Smallholder Farmers in Lower Income Countriesare Vulnerable to Wide Commodity Price fluctuations and declining relative prices. In response, various market interventions have been designed to reduce smallholder vulnerability.
Fair trade is a market-based approach to smallholder development that attempts to use consumer demand as incentive to restructure global trading relationships. By contrast, free trade approaches to development emphasize liberalizing markets and increasing competition and smallholder efficiency as the route to improved smallholder well-being.
In Tanzania, 275000 hectares are under coffee cultivation, supporting some 500000 households. Small-holders, with an average area of 0.5 hectare, are responsible for over 90% of the country’s production.
Kuzilwa (1997, p. 46) defines smallholders as ‘farmers (households) owning relatively small farms and [producing] a variety of crops both for subsistence and cash. They depend on family labour to produce their output and use relatively labour intensive techniques of production’.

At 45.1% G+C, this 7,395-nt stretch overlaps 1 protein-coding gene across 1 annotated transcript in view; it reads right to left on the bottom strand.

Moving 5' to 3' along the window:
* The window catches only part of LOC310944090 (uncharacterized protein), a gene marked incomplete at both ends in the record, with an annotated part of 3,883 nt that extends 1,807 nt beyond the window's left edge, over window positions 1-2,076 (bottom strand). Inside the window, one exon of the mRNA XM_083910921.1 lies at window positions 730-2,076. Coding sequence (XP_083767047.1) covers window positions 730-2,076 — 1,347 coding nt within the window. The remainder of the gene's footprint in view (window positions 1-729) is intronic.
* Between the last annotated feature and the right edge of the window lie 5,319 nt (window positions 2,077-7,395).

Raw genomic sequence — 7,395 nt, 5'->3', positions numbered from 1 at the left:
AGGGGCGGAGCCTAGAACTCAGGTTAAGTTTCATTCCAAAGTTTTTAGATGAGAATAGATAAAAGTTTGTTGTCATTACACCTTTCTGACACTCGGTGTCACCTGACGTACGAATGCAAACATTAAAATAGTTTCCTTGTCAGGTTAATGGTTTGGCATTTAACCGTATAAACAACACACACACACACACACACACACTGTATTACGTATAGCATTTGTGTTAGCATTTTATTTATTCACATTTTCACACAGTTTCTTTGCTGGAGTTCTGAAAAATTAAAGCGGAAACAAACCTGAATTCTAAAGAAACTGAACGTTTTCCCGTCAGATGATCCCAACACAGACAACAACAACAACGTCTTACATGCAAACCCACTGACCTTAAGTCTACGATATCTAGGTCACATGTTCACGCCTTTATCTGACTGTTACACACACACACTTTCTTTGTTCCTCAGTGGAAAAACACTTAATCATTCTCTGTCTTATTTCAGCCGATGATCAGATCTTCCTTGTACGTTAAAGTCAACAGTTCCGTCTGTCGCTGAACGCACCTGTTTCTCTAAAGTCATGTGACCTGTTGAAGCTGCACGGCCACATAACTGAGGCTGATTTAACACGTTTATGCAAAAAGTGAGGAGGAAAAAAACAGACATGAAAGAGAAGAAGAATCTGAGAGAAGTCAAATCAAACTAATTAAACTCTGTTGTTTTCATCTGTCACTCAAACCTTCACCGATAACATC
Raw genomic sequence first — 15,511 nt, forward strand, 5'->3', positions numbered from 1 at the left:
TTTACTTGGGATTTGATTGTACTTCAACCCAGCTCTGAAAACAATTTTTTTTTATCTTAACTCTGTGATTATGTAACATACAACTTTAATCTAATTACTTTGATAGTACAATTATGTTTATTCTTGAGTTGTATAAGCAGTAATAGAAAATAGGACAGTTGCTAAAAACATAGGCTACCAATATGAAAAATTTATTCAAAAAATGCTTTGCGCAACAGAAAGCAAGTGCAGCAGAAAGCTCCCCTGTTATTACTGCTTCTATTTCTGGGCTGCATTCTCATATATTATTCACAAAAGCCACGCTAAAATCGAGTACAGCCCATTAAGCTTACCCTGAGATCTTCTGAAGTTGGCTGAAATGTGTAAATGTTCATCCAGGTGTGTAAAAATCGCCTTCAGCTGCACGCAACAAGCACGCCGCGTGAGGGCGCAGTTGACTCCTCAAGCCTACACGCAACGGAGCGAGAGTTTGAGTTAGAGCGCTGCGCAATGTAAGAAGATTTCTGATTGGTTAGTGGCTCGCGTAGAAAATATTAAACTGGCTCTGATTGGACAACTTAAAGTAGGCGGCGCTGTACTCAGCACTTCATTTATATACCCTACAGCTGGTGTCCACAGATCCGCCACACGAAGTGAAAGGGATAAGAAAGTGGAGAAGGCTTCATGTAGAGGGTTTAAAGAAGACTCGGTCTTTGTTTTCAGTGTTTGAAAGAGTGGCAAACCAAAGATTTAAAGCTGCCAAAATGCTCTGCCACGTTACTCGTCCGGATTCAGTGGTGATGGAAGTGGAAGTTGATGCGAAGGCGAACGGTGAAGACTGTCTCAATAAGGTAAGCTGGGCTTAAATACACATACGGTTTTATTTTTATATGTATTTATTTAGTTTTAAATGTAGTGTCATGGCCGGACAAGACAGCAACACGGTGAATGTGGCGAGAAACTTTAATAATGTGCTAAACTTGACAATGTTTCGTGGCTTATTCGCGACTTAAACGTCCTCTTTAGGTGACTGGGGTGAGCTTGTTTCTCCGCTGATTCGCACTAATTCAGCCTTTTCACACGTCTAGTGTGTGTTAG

Tanzanian farmers who grow coffee face a number of vulnerabilities in the world and domestic markets. The global coffee market is characterized by volatile prices that are in long-term relative decline.
Tanzania’s coffee industry is dominated by a two-tier cooperative system. Each village contains a primary society run by officers elected from the community. Primary societies are organized regionally under umbrella cooperative unions.
Daraja Imports proudly supports fair trade coffees.